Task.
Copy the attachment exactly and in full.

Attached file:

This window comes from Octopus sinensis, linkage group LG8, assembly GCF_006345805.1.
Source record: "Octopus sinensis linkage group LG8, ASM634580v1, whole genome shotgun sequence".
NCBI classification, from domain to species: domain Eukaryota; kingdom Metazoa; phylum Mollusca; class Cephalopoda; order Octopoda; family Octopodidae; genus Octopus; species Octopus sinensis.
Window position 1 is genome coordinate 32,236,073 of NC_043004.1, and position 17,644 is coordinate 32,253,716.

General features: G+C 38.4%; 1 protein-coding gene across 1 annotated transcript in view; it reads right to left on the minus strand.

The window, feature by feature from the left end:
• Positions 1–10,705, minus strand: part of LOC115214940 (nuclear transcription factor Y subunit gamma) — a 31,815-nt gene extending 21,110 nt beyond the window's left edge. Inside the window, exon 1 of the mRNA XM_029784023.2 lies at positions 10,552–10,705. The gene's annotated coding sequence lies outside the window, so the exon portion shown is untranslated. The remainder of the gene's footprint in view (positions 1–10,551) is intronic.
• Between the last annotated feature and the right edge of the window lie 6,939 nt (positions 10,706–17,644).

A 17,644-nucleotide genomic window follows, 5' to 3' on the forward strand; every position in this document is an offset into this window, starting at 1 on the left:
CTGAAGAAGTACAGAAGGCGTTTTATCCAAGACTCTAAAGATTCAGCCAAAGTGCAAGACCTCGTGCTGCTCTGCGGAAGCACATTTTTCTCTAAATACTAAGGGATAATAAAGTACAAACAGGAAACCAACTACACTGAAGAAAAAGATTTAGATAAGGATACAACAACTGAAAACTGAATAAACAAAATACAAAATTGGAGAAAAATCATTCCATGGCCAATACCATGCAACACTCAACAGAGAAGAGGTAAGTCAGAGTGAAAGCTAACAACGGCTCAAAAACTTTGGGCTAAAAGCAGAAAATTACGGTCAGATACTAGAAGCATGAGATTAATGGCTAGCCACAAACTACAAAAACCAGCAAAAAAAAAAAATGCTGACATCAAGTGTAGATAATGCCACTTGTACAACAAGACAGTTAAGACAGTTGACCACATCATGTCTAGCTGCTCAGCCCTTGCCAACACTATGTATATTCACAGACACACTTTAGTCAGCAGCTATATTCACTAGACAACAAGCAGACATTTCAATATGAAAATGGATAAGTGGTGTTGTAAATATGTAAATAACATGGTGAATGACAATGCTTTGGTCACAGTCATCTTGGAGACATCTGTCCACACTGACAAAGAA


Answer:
This window comes from Octopus sinensis, linkage group LG8, assembly GCF_006345805.1.
Source record: "Octopus sinensis linkage group LG8, ASM634580v1, whole genome shotgun sequence".
NCBI classification, from domain to species: domain Eukaryota; kingdom Metazoa; phylum Mollusca; class Cephalopoda; order Octopoda; family Octopodidae; genus Octopus; species Octopus sinensis.
Window position 1 is genome coordinate 32,236,073 of NC_043004.1, and position 17,644 is coordinate 32,253,716.

General features: G+C 38.4%; 1 protein-coding gene across 1 annotated transcript in view; it reads right to left on the minus strand.

The window, feature by feature from the left end:
• Positions 1–10,705, minus strand: part of LOC115214940 (nuclear transcription factor Y subunit gamma) — a 31,815-nt gene extending 21,110 nt beyond the window's left edge. Inside the window, exon 1 of the mRNA XM_029784023.2 lies at positions 10,552–10,705. The gene's annotated coding sequence lies outside the window, so the exon portion shown is untranslated. The remainder of the gene's footprint in view (positions 1–10,551) is intronic.
• Between the last annotated feature and the right edge of the window lie 6,939 nt (positions 10,706–17,644).

A 17,644-nucleotide genomic window follows, 5' to 3' on the forward strand; every position in this document is an offset into this window, starting at 1 on the left:
CTGAAGAAGTACAGAAGGCGTTTTATCCAAGACTCTAAAGATTCAGCCAAAGTGCAAGACCTCGTGCTGCTCTGCGGAAGCACATTTTTCTCTAAATACTAAGGGATAATAAAGTACAAACAGGAAACCAACTACACTGAAGAAAAAGATTTAGATAAGGATACAACAACTGAAAACTGAATAAACAAAATACAAAATTGGAGAAAAATCATTCCATGGCCAATACCATGCAACACTCAACAGAGAAGAGGTAAGTCAGAGTGAAAGCTAACAACGGCTCAAAAACTTTGGGCTAAAAGCAGAAAATTACGGTCAGATACTAGAAGCATGAGATTAATGGCTAGCCACAAACTACAAAAACCAGCAAAAAAAAAAAATGCTGACATCAAGTGTAGATAATGCCACTTGTACAACAAGACAGTTAAGACAGTTGACCACATCATGTCTAGCTGCTCAGCCCTTGCCAACACTATGTATATTCACAGACACACTTTAGTCAGCAGCTATATTCACTAGACAACAAGCAGACATTTCAATATGAAAATGGATAAGTGGTGTTGTAAATATGTAAATAACATGGTGAATGACAATGCTTTGGTCACAGTCATCTTGGAGACATCTGTCCACACTGACAAAGAA